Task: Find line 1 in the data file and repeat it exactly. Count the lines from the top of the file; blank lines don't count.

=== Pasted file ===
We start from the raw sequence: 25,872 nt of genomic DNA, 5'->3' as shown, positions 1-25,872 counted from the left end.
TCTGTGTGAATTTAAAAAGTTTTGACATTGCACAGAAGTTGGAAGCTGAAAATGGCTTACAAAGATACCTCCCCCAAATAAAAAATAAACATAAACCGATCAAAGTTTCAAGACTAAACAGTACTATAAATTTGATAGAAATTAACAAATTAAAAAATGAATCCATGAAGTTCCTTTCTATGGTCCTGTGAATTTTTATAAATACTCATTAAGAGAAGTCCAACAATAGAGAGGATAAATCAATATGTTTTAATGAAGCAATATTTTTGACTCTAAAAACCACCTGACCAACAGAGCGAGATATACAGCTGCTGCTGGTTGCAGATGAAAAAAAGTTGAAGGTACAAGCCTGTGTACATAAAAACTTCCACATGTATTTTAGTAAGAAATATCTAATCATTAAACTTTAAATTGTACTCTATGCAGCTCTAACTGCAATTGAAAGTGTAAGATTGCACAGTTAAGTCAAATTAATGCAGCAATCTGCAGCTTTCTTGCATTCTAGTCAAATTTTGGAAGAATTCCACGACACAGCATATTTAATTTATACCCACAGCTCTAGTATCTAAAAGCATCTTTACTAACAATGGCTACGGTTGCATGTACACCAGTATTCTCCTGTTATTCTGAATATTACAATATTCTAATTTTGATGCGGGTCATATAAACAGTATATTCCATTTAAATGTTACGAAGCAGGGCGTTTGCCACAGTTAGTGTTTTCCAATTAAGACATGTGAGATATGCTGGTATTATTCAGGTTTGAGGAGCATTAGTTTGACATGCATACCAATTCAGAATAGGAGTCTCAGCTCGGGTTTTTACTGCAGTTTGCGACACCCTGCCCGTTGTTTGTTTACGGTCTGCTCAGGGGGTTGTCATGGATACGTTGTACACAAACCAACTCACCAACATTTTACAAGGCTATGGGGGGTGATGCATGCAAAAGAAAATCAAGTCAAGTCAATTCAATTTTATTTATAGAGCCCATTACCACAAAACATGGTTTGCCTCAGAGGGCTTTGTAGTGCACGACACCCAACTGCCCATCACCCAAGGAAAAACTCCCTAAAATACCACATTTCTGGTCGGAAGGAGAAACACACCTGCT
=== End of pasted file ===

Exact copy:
We start from the raw sequence: 25,872 nt of genomic DNA, 5'->3' as shown, positions 1-25,872 counted from the left end.